• 11. Scan Protocols• core of every CT examination.• protocols should be appropriate for the clinical indication• should include all aspects of the exam such• positioning,• nursing instructions,• scan parameters( including radiation dose)• reconstruction/reformatting instructions,
  • 12. How do you design a CT protocol• components – Scanning parameters – What do to the patient • eg contrast when , how , and how we doing – Dose information – filming – network instruction – billing code
  • 13. Scanning parameters• CT machine• kVp• mAs• Slice collimation• Slice thickness• Interscan spacing• Reconstruction algorithm for different tissues
  • 14. Scanning parameters• multislice CT is better than single slice• MSCT : – High quality – Wider range of examination – Thinner slices – Shorter scan time – Multiphases protocol – Better reconstruction ( isotropic voxel)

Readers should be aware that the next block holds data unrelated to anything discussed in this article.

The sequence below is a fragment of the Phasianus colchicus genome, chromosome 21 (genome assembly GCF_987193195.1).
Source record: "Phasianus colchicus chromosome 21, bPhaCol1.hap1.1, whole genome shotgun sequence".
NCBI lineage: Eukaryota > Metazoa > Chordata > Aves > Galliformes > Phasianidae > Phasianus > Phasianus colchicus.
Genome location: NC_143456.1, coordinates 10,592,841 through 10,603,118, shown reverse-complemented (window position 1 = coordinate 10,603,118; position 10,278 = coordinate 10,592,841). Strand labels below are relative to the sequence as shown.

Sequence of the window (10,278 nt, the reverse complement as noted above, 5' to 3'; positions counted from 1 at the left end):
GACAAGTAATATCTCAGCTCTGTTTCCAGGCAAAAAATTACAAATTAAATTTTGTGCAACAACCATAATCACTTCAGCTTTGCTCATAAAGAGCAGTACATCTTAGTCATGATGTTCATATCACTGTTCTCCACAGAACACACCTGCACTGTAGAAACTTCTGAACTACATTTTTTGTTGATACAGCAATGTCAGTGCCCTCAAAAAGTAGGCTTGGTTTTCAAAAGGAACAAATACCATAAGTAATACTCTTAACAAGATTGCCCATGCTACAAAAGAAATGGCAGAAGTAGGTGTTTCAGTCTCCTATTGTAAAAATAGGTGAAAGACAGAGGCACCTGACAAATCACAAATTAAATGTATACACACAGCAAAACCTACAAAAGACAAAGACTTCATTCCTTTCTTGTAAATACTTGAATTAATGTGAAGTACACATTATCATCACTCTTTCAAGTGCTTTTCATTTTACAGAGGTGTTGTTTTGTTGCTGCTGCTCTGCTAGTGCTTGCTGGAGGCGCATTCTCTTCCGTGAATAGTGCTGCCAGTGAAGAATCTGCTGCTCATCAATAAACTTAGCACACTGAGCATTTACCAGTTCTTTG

• 15. kVp• Between 80-140• Higher kVp: in routine CT abdomen• Lower KVp: CTA, perfusion studies• Manual versus automatic KVp selection: – Care kV, Siemens machine
  • 16. Tube current• mAs selected should result in diagnostic quality images• Most body CT and even head CT: Use AEC
  • 17. Tube current• For all patients less than 20 years old, set the minimum mA to 80 for all studies.
  • 18. Collimation• Narrow collimation and small reconstruction intervals can help detect calculi in the biliary system and genitourinary tract.• Affects – Total scan time – Noise / Low contrast resolution – Thinnest available recons• Some configurations (esp. narrow collimations) are less dose efficient (vendor-specific)
  • 19. • Slice thickness: Acquire thins, reconstruct thick: Less noise• Scan coverage: scan length• Rotation speed: Keep fastest…for most regions to allow breath hold tech and more coverage